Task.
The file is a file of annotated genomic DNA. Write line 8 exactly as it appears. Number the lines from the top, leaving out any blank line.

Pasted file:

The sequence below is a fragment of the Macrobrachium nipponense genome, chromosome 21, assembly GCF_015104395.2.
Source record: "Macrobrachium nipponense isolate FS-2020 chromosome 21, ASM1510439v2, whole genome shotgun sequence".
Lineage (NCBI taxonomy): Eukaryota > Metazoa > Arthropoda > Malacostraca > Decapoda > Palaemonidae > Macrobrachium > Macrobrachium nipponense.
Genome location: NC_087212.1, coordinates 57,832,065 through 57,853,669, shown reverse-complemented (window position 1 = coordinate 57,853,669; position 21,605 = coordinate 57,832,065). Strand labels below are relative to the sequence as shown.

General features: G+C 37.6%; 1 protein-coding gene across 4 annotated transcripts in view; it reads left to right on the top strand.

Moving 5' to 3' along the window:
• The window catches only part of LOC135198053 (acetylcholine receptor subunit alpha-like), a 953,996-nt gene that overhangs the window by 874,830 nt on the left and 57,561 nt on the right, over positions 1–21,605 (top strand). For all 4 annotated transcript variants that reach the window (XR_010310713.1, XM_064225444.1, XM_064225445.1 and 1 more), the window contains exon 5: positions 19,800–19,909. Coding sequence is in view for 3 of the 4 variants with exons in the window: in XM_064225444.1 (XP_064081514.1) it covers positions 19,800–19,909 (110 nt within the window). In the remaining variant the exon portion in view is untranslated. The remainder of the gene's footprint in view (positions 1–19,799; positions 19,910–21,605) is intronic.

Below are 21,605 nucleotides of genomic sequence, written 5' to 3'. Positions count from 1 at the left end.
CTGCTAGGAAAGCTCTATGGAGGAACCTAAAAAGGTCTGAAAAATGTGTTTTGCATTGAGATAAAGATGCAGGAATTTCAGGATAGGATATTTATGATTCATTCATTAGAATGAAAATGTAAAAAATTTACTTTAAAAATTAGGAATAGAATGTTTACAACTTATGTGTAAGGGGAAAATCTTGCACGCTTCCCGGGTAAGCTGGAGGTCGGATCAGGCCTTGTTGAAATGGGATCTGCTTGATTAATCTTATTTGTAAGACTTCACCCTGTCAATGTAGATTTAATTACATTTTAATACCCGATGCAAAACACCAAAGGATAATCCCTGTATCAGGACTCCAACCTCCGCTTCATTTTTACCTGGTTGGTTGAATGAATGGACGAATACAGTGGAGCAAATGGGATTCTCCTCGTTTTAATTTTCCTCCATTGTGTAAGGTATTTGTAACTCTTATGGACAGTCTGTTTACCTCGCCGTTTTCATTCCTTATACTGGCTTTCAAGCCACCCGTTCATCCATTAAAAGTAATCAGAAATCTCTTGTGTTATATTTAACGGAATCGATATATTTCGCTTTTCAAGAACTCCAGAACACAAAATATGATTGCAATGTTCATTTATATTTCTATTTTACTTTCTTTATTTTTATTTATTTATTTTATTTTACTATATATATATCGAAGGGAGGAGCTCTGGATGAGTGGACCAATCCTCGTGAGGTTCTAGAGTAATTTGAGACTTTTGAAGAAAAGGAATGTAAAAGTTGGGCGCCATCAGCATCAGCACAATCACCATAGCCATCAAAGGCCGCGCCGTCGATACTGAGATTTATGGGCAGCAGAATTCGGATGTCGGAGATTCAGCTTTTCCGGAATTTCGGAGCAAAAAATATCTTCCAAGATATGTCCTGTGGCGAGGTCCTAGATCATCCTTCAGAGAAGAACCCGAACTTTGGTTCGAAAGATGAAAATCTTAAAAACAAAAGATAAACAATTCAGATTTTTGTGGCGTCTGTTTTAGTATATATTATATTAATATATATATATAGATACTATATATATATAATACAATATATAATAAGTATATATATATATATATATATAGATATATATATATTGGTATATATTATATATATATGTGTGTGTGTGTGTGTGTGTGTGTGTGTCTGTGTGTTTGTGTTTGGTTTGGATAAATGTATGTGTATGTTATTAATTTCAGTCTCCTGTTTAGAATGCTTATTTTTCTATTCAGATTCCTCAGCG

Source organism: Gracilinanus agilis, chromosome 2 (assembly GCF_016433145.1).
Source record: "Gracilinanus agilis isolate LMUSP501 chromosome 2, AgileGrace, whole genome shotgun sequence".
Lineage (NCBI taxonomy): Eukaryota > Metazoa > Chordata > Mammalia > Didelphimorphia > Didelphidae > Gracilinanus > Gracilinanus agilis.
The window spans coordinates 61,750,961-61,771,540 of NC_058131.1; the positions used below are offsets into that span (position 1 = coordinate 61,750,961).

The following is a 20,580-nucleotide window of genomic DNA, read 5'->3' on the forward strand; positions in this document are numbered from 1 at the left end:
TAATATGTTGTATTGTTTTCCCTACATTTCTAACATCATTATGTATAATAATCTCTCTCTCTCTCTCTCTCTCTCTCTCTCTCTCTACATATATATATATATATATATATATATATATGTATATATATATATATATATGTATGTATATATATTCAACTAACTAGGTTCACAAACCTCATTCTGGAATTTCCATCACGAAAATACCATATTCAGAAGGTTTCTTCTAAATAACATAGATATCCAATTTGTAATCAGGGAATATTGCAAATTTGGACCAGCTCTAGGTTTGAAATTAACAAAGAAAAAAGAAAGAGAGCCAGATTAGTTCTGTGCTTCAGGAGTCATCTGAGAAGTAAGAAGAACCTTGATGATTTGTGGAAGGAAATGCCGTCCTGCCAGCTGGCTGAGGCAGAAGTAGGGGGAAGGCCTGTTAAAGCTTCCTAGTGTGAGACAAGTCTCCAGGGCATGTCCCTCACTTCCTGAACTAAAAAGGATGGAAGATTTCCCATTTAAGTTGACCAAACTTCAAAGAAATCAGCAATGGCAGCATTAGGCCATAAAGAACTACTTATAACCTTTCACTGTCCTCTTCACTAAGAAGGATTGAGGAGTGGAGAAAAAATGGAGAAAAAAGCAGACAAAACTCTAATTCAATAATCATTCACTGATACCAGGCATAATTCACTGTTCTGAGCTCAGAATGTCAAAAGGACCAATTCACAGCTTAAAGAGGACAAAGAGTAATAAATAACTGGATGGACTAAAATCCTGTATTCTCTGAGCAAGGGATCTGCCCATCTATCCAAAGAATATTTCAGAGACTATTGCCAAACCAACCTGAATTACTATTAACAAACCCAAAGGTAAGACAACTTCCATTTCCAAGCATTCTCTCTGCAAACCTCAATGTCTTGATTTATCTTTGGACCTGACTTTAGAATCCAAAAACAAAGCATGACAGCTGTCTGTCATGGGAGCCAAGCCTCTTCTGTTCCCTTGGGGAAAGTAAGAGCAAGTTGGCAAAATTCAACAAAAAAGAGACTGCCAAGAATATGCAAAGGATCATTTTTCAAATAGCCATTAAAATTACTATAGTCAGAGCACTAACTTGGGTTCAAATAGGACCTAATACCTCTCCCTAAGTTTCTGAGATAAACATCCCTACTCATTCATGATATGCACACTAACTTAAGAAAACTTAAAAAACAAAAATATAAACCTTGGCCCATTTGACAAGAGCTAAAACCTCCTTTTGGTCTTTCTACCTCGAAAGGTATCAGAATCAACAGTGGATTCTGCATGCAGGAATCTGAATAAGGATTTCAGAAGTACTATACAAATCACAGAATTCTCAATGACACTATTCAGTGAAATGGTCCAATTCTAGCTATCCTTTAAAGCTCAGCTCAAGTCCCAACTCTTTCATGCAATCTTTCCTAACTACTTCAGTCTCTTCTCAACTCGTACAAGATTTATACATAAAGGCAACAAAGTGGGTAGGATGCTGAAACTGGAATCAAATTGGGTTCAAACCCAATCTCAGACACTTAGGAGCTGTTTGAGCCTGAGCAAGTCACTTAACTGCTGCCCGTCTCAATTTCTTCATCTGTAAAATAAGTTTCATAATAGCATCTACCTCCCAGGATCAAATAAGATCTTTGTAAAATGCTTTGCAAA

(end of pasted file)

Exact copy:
Below are 21,605 nucleotides of genomic sequence, written 5' to 3'. Positions count from 1 at the left end.